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Showdown on Italian Banking Crisis

Dec. 10, 2016 (EIRNS)—The crisis of Monte dei Paschi di Siena (MPS) has dramatically worsened since the (still unofficial) report that the European Central Bank (ECB) has rejected the bank’s request to postpone the deadline for its recapitalization, currently fixed for Dec. 31. It is physically impossible for MPS to implement the so-called "market solution" by that date, since so-called investors have withdrawn from the original plan concocted by JP Morgan.

An MPS insolvency would unleash a systemic crisis. The European Union and the ECB want Italy to enforce a bail-in and then go to the European Stability Mechanism (ESM) and surrender to the Troika for a bailout, as Greece was forced to do earlier.

However, the Italian government is rumored to be considering a nationalization, by purchasing up to €4 billion worth of subordinate bonds, and turning them into shares. If confirmed, this would be the opposite of bail-in, i.e. a bailout of depositors, and a violation of EU rules. Brussels and Frankfurt (the ECB headquarters) won’t be amused.

This won’t solve the problem of non-performing loans (NPLs); the next step should be to fire and prosecute the management and sort out the mess in the bank, according to procedures similar to those illustrated by Lyndon LaRouche and Japanese economist Daisuke Kotegawa for Deutsche Bank.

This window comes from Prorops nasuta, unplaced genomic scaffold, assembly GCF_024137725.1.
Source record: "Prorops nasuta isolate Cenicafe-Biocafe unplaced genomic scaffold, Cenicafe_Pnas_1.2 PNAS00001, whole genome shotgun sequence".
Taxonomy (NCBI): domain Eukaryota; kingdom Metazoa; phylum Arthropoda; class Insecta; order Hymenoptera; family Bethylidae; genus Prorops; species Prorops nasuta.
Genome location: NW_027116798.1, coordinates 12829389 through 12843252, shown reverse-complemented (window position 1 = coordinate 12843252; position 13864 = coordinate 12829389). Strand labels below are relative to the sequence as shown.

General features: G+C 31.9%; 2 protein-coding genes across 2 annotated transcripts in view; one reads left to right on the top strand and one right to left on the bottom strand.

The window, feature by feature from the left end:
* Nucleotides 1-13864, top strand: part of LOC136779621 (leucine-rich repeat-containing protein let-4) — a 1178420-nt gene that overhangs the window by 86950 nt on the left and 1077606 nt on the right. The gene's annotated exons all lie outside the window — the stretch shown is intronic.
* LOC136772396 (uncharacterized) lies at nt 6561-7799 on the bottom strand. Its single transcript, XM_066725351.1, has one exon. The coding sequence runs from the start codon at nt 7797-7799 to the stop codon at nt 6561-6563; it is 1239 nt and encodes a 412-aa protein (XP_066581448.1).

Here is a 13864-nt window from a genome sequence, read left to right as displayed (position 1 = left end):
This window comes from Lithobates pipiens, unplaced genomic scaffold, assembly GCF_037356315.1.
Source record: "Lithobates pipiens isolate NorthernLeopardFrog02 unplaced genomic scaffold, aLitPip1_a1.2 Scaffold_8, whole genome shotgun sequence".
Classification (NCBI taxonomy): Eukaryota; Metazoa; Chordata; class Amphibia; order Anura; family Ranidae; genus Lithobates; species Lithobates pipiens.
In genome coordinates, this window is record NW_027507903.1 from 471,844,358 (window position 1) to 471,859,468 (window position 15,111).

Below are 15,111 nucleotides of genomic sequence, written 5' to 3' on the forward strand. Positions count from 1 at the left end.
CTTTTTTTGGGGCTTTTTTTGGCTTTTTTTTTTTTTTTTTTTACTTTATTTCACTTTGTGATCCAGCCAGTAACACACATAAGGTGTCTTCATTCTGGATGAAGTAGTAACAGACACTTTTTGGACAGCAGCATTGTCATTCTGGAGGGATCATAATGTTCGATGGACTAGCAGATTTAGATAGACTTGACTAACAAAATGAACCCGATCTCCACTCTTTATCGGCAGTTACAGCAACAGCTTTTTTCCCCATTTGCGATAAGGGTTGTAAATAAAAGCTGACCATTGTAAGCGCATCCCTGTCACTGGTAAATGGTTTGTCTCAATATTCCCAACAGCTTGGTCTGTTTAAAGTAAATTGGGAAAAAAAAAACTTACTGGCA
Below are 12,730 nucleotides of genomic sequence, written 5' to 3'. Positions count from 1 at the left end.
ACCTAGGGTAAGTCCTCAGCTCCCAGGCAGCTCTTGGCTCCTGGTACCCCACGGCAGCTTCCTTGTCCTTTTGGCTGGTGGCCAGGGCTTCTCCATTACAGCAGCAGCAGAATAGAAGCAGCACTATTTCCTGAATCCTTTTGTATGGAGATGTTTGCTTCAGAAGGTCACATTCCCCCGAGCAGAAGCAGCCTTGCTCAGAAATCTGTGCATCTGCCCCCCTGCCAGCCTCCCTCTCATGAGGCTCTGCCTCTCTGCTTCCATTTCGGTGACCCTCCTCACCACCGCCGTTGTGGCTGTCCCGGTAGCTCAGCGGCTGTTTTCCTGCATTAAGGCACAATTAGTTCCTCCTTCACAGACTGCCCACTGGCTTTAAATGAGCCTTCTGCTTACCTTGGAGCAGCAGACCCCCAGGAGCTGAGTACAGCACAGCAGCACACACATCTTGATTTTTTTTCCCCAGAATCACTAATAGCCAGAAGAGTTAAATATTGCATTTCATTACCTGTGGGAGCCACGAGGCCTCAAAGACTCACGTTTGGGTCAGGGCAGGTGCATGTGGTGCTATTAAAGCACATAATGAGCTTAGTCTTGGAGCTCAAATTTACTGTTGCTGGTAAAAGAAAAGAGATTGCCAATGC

Evidence of the most blatant corruption of the current management, which was put in by JP Morgan as a condition for the (failed) recapitalization plan, is the report that MPS head Marco Morelli plans to pay JP Morgan a fee of €450 million. Consumer association Codacons filed a complaint with the Anti-Corruption Authority Dec. 7

Further, the German financial regulator BaFin, according to Bloomberg, found evidence that Deutsche Bank rigged "indexes" in the case of the famous derivative sold to MPS. Basically, Bafin came to the same conclusion as Italian investigators, that DB concocted a scheme to help MPS to conceal losses after its disastrous acquisition of Antonveneta bank.

The purchase of Antonveneta cost MPS a total of €18 billion, and MPS concealed those losses through derivative schemes purchased from Deutsche Bank and Nomura. An investigative committee of the Tuscany Regional Council came to the conclusion that the Antonveneta purchase and the subsequent derivative losses are the main source of MPS’s troubles today.

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